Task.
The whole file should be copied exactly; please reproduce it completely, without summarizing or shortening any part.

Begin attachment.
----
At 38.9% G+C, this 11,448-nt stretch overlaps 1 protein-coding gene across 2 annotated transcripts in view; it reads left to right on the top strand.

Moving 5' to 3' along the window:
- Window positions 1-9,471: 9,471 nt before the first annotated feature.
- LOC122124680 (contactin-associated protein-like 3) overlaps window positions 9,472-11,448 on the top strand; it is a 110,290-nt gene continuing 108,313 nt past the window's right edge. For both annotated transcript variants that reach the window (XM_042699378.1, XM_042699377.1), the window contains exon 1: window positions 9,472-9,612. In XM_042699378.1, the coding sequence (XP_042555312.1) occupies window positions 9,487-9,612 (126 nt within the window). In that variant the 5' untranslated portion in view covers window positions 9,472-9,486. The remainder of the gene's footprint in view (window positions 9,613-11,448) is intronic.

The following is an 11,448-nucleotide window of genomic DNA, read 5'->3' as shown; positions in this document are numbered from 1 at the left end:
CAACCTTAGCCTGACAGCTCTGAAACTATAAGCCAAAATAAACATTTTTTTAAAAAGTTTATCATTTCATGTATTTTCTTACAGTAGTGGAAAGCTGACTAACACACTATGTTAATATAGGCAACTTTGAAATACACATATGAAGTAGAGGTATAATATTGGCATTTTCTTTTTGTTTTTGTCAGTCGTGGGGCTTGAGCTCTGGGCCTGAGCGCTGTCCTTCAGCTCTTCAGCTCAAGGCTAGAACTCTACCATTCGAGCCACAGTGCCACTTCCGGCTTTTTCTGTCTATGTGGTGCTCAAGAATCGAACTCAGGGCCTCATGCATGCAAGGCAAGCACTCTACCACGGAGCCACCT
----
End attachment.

At 38.9% G+C, this 11,448-nt stretch overlaps 1 protein-coding gene across 2 annotated transcripts in view; it reads left to right on the top strand.

Moving 5' to 3' along the window:
- Window positions 1-9,471: 9,471 nt before the first annotated feature.
- LOC122124680 (contactin-associated protein-like 3) overlaps window positions 9,472-11,448 on the top strand; it is a 110,290-nt gene continuing 108,313 nt past the window's right edge. For both annotated transcript variants that reach the window (XM_042699378.1, XM_042699377.1), the window contains exon 1: window positions 9,472-9,612. In XM_042699378.1, the coding sequence (XP_042555312.1) occupies window positions 9,487-9,612 (126 nt within the window). In that variant the 5' untranslated portion in view covers window positions 9,472-9,486. The remainder of the gene's footprint in view (window positions 9,613-11,448) is intronic.

The following is an 11,448-nucleotide window of genomic DNA, read 5'->3' as shown; positions in this document are numbered from 1 at the left end:
CAACCTTAGCCTGACAGCTCTGAAACTATAAGCCAAAATAAACATTTTTTTAAAAAGTTTATCATTTCATGTATTTTCTTACAGTAGTGGAAAGCTGACTAACACACTATGTTAATATAGGCAACTTTGAAATACACATATGAAGTAGAGGTATAATATTGGCATTTTCTTTTTGTTTTTGTCAGTCGTGGGGCTTGAGCTCTGGGCCTGAGCGCTGTCCTTCAGCTCTTCAGCTCAAGGCTAGAACTCTACCATTCGAGCCACAGTGCCACTTCCGGCTTTTTCTGTCTATGTGGTGCTCAAGAATCGAACTCAGGGCCTCATGCATGCAAGGCAAGCACTCTACCACGGAGCCACCT